More of the same from DC

Geoffrey Lawrence

Government officials in Washington, DC are obviously lost at the helm. Even though Treasury secretary Tim Geithner acknowledges that government-sponsored mortgage giants Fannie Mae and Freddie Mac were “a core part of what went wrong in our system,” the Obama Administration has pledged to “cover unlimited losses through 2012 for Fannie and Freddie,” according to the New York Times.

Now, after the administration lifted a $400 billion limit on bailouts specifically for Fannie Mae and Freddie Mac (that’s right – the limit was $400 billion and it had to be removed), Fannie is asking for an additional $8.4 billion and Freddie is asking for $10.6 billion more. At the same time, the “financial regulation” package being sought by congressional Democrats would include a further strengthening of the Community Reinvestment Act which requires Fannie and Freddie to buy up unsound, subprime loans. From all indications, it looks like the Obama Administration and congressional Democrats are intentionally trying to engineer the next major recession by doubling down on all of the policies that are responsible for the real estate bubble and ensuing collapse.

Meanwhile, the administration is also trying to facilitate governmental moral hazard across the globe by contributing $6.8 billion in US taxpayer dollars to the bailout package for Greece. A nation that spent itself into fiscal catastrophe by promising unaffordable pension plans and social services to workers retiring in their 50s is now being rewarded for that irresponsibility with US tax dollars. Gee, I wonder if that precedent will compel other nations with shaky finances to undertake needed reform of their labor markets and government entitlement programs. Why would they, when they can be assured of an American-financed bailout?

And how will this affect the individual American states that have large unfunded liabilities in their pension systems for public sector retirees? Nevada’s unfunded liability now sits at $33.5 billion on a market-priced basis. Is there now an assurance of federal bailouts for state pension plans as well? Will the federal government shift the burden of some states’ fiscal irresponsibility onto federal taxpayers for the next several generations? Will relatively low-income families in Alabama be forced to pay for the exorbitant benefits promised to public-sector workers in California?

Certainly, that will be the desire of public sector workers who believe they are entitled to the benefits they were promised, regardless of whether the states can afford them. In Greece, fears over cuts to public worker benefits prompted riots by those workers.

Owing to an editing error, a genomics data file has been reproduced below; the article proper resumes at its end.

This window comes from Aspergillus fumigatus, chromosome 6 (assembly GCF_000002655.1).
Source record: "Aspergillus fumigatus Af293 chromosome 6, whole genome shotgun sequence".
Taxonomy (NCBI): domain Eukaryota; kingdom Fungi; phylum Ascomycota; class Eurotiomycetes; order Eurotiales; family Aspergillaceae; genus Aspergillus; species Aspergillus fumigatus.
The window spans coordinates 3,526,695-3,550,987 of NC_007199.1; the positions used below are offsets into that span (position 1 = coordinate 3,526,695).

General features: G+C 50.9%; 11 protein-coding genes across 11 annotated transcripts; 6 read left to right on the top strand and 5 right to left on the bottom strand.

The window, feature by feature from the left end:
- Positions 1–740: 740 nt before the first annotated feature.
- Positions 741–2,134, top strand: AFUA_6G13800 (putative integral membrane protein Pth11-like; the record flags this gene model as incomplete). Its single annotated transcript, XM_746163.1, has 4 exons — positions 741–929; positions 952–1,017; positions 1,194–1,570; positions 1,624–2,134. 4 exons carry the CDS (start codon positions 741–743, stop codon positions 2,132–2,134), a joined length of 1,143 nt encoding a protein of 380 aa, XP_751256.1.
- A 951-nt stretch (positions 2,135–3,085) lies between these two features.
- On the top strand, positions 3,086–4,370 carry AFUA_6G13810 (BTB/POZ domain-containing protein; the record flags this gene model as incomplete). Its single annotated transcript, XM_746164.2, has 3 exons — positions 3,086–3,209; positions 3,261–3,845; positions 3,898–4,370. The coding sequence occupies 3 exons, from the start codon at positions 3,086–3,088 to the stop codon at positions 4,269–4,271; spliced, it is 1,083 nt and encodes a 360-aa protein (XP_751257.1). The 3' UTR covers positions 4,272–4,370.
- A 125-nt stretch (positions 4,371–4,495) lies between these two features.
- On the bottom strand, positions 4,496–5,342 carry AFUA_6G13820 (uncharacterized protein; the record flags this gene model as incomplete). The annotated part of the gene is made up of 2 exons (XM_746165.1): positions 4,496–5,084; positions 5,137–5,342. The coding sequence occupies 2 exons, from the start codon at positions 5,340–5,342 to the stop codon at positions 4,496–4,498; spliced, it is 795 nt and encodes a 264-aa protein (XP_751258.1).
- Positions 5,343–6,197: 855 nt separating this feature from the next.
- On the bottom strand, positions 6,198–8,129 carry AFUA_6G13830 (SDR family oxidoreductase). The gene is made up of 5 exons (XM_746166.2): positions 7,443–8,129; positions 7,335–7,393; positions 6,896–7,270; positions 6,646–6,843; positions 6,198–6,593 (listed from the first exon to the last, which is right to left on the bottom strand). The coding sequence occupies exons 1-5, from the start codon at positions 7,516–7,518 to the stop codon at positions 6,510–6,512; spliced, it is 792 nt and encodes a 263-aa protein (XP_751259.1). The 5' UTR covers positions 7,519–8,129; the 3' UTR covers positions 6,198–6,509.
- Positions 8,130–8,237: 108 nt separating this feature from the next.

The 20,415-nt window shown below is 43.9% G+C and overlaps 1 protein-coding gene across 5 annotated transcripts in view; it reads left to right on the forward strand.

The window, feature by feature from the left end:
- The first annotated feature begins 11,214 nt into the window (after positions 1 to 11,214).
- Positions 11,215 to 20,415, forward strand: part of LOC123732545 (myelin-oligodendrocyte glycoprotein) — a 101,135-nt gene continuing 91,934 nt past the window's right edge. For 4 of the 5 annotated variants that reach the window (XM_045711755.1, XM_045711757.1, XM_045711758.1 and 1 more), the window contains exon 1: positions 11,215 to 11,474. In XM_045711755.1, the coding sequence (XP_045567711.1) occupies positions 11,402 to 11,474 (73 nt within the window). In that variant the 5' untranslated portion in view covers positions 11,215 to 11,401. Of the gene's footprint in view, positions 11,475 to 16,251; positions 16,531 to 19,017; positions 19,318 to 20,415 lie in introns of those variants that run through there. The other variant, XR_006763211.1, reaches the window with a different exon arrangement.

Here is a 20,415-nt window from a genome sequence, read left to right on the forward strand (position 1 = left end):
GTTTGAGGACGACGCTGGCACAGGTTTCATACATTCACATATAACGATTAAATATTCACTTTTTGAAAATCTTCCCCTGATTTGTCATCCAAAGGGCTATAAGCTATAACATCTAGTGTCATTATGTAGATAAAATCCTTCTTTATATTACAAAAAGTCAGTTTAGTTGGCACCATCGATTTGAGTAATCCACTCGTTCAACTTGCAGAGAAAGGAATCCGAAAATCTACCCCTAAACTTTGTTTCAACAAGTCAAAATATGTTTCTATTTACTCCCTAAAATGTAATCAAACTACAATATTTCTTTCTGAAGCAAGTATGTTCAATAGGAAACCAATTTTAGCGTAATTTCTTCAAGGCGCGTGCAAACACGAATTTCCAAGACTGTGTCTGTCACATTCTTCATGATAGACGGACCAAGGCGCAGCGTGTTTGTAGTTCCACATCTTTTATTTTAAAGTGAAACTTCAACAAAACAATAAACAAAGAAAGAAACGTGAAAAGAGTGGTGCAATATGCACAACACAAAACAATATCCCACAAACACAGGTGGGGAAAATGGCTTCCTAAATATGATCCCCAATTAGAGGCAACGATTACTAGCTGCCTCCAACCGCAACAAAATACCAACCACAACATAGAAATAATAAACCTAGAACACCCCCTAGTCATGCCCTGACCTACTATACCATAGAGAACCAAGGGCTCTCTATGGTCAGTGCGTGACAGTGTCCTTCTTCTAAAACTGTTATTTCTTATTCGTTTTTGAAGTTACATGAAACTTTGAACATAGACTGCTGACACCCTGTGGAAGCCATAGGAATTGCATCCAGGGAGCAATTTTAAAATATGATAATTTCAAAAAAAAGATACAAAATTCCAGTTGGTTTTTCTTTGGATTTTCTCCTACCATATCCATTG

In one instance, rioting public sector workers killed three private sector workers and lit policemen on fire.

Thankfully, Nevada has not gotten to that point but, clearly, there is a feeling of entitlement among the well-paid public sector workers in the Silver State. Let’s hope that things do not escalate to the point that we have seen in Greece.

Geoffrey Lawrence

Geoffrey Lawrence

Director of Research

Geoffrey Lawrence is director of research at Nevada Policy.

Lawrence has broad experience as a financial executive in the public and private sectors and as a think tank analyst. Lawrence has been Chief Financial Officer of several growth-stage and publicly traded manufacturing companies and managed all financial reporting, internal control, and external compliance efforts with regulatory agencies including the U.S. Securities and Exchange Commission.  Lawrence has also served as the senior appointee to the Nevada State Controller’s Office, where he oversaw the state’s external financial reporting, covering nearly $10 billion in annual transactions. During each year of Lawrence’s tenure, the state received the Certificate of Achievement for Excellence in Financial Reporting Award from the Government Finance Officers’ Association.

From 2008 to 2014, Lawrence was director of research and legislative affairs at Nevada Policy and helped the institute develop its platform of ideas to advance and defend a free society.  Lawrence has also written for the Cato Institute and the Heritage Foundation, with particular expertise in state budgets and labor economics.  He was delighted at the opportunity to return to Nevada Policy in 2022 while concurrently serving as research director at the Reason Foundation.

Lawrence holds an M.A. in international economics from American University in Washington, D.C., an M.S. and a B.S. in accounting from Western Governors University, and a B.A. in international relations from the University of North Carolina at Pembroke.  He lives in Las Vegas with his beautiful wife, Jenna, and their two kids, Carson Hayek and Sage Aynne.